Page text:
Last weekend I had the opportunity to watch my daughter Ramsey and her crew teammates compete in the Head of the Hooch regatta on the Tennessee River in Chattanooga.
Her first race in the Women’s 8+ boat was scheduled for 11:20 a.m. but heavy fog created a two-hour delay, which worked out well for me because I hadn’t considered the process that would be involved in getting parked and seated on a busy Saturday in the popular area of the Tennessee Aquarium with a huge crowd gathered for the race. I would have missed the race completely, had they been on time.
As I waited on the riverfront concrete “bleachers”, I was amazed to watch the tremendous process that is involved in participating in such a race. It involves so much more than just the race!
I noticed that each boat was being launched near the finish line about an hour ahead of their race to row upriver to the start line. The Tennessee River is huge and I watched as the boats moved slowly against the current to get to the place where they would row to win. I couldn’t help but think about how tired they must be by the time they even start the intended part!
I’m especially amazed by the work involved in rowing the eight-person boat. The boat is 55½ feet long. So long, in fact, that when I watched her team try to turn their boat to load it back on the trailer after the race, it was too long to clear the roadside trees on one side and the boats on the other, so they had to walk it down the road to the entrance of the parking lot to load it from the other end. It was literally longer than the width of a two-lane road with parallel spaces on both sides.
But I’m getting ahead of myself in the process of telling this story, so let me get back on track. The boat is actually designed to hold nine people (hence the 8+ designation) because they need someone called a coxswain who is carefully positioned at the front of the boat to tell them how to steer and set the pace for paddling. The rowers are facing backwards, I assume because that is the way they generate the most powerful strokes, so they are literally rowing blind towards the finish line, the coxswain their only hope for going in the right direction and right speed to finish strong and avoid hitting each other.
Ramsey always jokes with us starstruck parental units that rowing is not a spectator sport, and she’s right. I traveled and sat and waited and wondered for a very long time before watching about 17 minutes of racing. I had hoped to be there for two races but the fog delay meant I couldn’t stay as late as the second race, which is too bad, because her Georgia Tech Women’s 4+ boat came in first place!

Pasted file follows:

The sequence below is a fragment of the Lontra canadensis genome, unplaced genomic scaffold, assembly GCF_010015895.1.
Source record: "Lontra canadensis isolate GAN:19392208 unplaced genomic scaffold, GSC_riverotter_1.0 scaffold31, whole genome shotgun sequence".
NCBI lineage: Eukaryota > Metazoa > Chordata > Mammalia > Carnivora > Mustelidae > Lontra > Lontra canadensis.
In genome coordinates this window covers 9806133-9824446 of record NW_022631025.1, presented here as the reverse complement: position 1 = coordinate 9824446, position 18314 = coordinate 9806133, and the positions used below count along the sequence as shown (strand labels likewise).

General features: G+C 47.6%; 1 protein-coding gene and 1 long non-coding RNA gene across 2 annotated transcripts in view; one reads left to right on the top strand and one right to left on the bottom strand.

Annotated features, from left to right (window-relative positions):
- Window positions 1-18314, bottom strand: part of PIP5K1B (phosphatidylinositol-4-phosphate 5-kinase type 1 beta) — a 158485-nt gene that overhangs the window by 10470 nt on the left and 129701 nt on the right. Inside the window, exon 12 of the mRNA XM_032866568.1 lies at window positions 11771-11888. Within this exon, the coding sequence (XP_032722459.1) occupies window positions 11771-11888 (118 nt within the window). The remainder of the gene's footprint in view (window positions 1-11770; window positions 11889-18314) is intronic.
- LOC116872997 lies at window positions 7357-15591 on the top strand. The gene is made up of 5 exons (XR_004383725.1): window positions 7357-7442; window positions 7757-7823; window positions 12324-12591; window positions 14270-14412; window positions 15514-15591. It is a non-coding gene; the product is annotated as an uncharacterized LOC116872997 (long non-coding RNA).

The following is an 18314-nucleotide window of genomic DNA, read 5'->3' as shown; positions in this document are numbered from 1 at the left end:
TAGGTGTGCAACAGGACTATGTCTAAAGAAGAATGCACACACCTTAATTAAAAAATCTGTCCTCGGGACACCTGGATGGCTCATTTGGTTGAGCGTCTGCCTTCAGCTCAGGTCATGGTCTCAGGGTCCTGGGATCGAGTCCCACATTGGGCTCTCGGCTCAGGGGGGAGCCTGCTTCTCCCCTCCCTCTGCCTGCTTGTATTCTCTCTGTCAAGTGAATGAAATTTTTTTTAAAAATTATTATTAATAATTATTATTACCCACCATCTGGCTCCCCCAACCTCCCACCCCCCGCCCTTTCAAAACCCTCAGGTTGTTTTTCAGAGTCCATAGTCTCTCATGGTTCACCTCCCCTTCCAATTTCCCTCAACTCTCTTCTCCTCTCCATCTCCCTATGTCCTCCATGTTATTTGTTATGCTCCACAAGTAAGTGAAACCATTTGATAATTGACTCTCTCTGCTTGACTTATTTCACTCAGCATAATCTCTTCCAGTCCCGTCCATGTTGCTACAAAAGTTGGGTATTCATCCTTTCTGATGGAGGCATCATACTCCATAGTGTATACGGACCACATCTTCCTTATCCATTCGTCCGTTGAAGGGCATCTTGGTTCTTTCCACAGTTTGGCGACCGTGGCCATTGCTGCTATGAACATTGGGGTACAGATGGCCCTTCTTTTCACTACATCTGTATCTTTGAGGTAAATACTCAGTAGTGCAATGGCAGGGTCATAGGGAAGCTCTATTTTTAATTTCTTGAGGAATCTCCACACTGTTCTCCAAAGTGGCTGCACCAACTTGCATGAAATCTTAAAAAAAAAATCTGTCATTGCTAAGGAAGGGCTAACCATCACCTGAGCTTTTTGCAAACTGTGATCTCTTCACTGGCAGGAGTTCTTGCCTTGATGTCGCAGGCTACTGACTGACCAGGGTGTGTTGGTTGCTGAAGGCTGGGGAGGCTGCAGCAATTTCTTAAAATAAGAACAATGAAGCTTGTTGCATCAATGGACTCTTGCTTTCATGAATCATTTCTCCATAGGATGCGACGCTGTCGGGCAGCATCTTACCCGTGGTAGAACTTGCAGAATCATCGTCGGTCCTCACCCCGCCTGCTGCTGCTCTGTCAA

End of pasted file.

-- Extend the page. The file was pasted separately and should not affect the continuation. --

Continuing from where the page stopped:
In all the time I had to sit and ponder, I began to think about the process involved to strive for that 17 or so minutes of glory, and it is as huge a consideration as the mammoth Tennessee River that was flowing in front of me. Multiple versions of these long and fragile boats must be meticulously loaded for each team to transport to races, none of which are close to their point of origin.
When they arrive, the trailer must be carefully parked, the team tent raised and boats prepared. Long before race time the boat comes carefully off the trailer to be assembled. All of the bracing for the oars must be meticulously attached to the boat, and this is not a fast process. Then the teammates upend and load the boat onto their shoulders and walk it to the water with the coxswain, again, acting as their guide to navigate the people and trees and boats they might encounter. If the distance is very far, the boat is heavy enough that it is necessary to stop, raise the boat above their heads and cross to the other side to rest it on the opposite shoulder for relief.
The boat is placed in the water and the oars loaded for the trip to the starting line, and then, the race begins! Once the race is over, this long and awkward boat is navigated to the dock for removal. The teammates remove the oars and lift the boat back on their shoulders to carry it uphill, back to the trailer. There are hundreds of other boats involved in a big race such as this one, so transporting and “parking” the boat to disassemble it takes a bit of time and navigating. All of the hardware must then be carefully removed. They then load the boat back onto the trailer, with people clambering to precarious positions to help safely place the boat in its spot while it is strapped on and the rest of the equipment stored.
Watching all of this made me think about the importance of process. So many things in life require that every step be taken with no corners cut in order to achieve a positive result. There is not a single part of their process that could be left out, not a single time. But, it sure is easy to forget that and try to rush things when we think we might be able to, isn’t it? The greatest carpenter that I know likened it to the process involved in hanging a door. If you skip any stage in the process, the door won’t hang flush and won’t function well. That’s simply all there is to it! The measuring, the leveling, the sanding and the squaring must all take place if you want the door to work well. Watching these young women go through their steps was a good reminder to always leave myself room for the process, no matter how tempting the shortcuts might be.